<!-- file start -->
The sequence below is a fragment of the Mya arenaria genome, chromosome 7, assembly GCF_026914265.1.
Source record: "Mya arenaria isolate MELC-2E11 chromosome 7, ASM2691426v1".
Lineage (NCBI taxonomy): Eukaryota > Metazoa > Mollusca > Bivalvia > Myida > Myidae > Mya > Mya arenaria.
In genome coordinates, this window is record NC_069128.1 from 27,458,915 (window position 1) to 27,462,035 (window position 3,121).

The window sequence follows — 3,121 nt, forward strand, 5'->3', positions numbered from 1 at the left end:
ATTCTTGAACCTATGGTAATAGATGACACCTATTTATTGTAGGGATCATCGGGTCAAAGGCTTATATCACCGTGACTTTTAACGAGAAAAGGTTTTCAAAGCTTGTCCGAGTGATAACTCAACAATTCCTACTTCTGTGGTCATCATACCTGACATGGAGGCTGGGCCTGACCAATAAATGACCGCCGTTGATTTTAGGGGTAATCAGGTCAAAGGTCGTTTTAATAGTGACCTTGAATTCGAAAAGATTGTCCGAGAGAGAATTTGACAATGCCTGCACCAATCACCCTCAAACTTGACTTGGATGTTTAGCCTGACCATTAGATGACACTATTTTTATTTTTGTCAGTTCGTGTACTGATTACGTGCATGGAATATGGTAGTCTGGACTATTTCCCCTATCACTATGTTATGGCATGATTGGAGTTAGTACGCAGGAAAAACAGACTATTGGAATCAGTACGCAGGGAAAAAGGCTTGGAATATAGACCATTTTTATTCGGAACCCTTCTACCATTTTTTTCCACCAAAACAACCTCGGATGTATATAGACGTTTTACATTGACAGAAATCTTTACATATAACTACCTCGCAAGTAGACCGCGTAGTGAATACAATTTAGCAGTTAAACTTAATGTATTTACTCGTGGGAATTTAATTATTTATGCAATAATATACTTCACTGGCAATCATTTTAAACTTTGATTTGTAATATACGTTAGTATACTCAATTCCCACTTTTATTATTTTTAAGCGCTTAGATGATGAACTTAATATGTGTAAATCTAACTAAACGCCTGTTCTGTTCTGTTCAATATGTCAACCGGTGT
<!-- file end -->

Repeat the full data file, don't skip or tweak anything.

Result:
The sequence below is a fragment of the Mya arenaria genome, chromosome 7, assembly GCF_026914265.1.
Source record: "Mya arenaria isolate MELC-2E11 chromosome 7, ASM2691426v1".
Lineage (NCBI taxonomy): Eukaryota > Metazoa > Mollusca > Bivalvia > Myida > Myidae > Mya > Mya arenaria.
In genome coordinates, this window is record NC_069128.1 from 27,458,915 (window position 1) to 27,462,035 (window position 3,121).

The window sequence follows — 3,121 nt, forward strand, 5'->3', positions numbered from 1 at the left end:
ATTCTTGAACCTATGGTAATAGATGACACCTATTTATTGTAGGGATCATCGGGTCAAAGGCTTATATCACCGTGACTTTTAACGAGAAAAGGTTTTCAAAGCTTGTCCGAGTGATAACTCAACAATTCCTACTTCTGTGGTCATCATACCTGACATGGAGGCTGGGCCTGACCAATAAATGACCGCCGTTGATTTTAGGGGTAATCAGGTCAAAGGTCGTTTTAATAGTGACCTTGAATTCGAAAAGATTGTCCGAGAGAGAATTTGACAATGCCTGCACCAATCACCCTCAAACTTGACTTGGATGTTTAGCCTGACCATTAGATGACACTATTTTTATTTTTGTCAGTTCGTGTACTGATTACGTGCATGGAATATGGTAGTCTGGACTATTTCCCCTATCACTATGTTATGGCATGATTGGAGTTAGTACGCAGGAAAAACAGACTATTGGAATCAGTACGCAGGGAAAAAGGCTTGGAATATAGACCATTTTTATTCGGAACCCTTCTACCATTTTTTTCCACCAAAACAACCTCGGATGTATATAGACGTTTTACATTGACAGAAATCTTTACATATAACTACCTCGCAAGTAGACCGCGTAGTGAATACAATTTAGCAGTTAAACTTAATGTATTTACTCGTGGGAATTTAATTATTTATGCAATAATATACTTCACTGGCAATCATTTTAAACTTTGATTTGTAATATACGTTAGTATACTCAATTCCCACTTTTATTATTTTTAAGCGCTTAGATGATGAACTTAATATGTGTAAATCTAACTAAACGCCTGTTCTGTTCTGTTCAATATGTCAACCGGTGT